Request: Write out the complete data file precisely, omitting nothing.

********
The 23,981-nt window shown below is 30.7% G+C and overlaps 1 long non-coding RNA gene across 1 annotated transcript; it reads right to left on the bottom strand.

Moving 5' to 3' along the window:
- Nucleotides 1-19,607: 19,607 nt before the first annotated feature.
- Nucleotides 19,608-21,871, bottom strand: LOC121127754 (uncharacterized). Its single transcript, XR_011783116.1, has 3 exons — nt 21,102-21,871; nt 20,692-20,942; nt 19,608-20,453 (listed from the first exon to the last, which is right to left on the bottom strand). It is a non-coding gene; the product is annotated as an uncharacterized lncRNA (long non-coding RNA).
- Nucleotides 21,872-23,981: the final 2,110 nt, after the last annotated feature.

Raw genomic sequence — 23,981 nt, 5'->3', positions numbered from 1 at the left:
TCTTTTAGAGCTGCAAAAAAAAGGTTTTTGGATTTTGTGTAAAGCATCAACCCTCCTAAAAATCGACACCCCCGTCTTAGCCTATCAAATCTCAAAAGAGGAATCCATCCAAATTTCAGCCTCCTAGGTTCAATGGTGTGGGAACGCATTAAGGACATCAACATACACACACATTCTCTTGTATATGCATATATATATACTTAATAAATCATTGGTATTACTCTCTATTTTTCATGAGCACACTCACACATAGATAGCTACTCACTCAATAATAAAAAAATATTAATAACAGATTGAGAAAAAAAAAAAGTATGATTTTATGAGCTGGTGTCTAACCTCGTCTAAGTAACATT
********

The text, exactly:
The 23,981-nt window shown below is 30.7% G+C and overlaps 1 long non-coding RNA gene across 1 annotated transcript; it reads right to left on the bottom strand.

Moving 5' to 3' along the window:
- Nucleotides 1-19,607: 19,607 nt before the first annotated feature.
- Nucleotides 19,608-21,871, bottom strand: LOC121127754 (uncharacterized). Its single transcript, XR_011783116.1, has 3 exons — nt 21,102-21,871; nt 20,692-20,942; nt 19,608-20,453 (listed from the first exon to the last, which is right to left on the bottom strand). It is a non-coding gene; the product is annotated as an uncharacterized lncRNA (long non-coding RNA).
- Nucleotides 21,872-23,981: the final 2,110 nt, after the last annotated feature.

Raw genomic sequence — 23,981 nt, 5'->3', positions numbered from 1 at the left:
TCTTTTAGAGCTGCAAAAAAAAGGTTTTTGGATTTTGTGTAAAGCATCAACCCTCCTAAAAATCGACACCCCCGTCTTAGCCTATCAAATCTCAAAAGAGGAATCCATCCAAATTTCAGCCTCCTAGGTTCAATGGTGTGGGAACGCATTAAGGACATCAACATACACACACATTCTCTTGTATATGCATATATATATACTTAATAAATCATTGGTATTACTCTCTATTTTTCATGAGCACACTCACACATAGATAGCTACTCACTCAATAATAAAAAAATATTAATAACAGATTGAGAAAAAAAAAAAGTATGATTTTATGAGCTGGTGTCTAACCTCGTCTAAGTAACATT